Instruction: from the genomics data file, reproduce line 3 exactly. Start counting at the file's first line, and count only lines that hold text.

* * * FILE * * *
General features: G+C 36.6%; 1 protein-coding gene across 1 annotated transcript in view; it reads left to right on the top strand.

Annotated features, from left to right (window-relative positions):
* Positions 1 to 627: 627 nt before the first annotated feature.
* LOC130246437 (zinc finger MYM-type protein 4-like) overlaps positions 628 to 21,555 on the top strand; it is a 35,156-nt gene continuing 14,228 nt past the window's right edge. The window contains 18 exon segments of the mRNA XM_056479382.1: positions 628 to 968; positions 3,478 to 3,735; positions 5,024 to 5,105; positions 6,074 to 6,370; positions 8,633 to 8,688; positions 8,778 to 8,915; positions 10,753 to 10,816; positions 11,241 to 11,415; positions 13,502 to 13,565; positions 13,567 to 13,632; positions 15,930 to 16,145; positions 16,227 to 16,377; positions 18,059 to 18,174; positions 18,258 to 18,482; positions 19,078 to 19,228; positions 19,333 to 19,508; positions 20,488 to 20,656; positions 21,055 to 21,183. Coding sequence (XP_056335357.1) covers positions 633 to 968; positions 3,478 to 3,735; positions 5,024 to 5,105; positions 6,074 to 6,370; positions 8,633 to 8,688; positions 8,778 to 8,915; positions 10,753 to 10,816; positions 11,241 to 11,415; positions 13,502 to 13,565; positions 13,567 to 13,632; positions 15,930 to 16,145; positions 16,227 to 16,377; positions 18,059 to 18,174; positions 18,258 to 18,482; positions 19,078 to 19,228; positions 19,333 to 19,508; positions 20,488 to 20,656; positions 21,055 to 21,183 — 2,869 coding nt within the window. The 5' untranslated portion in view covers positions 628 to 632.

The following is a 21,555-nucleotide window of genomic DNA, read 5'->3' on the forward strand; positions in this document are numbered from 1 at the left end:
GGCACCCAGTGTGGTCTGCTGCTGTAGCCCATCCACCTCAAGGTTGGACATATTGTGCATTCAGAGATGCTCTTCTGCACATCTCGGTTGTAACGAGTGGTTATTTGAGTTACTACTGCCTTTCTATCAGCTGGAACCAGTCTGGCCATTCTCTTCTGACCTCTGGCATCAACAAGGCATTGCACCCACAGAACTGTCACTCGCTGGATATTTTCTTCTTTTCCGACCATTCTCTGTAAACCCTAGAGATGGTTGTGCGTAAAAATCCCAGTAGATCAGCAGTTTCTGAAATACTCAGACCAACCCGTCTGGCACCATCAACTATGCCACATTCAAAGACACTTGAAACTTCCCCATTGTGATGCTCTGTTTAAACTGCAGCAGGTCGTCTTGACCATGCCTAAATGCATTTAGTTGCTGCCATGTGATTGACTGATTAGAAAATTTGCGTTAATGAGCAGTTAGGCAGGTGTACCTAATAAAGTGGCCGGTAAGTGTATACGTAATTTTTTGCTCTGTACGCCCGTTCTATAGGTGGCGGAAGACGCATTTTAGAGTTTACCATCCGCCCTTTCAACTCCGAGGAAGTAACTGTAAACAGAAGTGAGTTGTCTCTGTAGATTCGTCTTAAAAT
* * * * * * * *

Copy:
* Positions 1 to 627: 627 nt before the first annotated feature.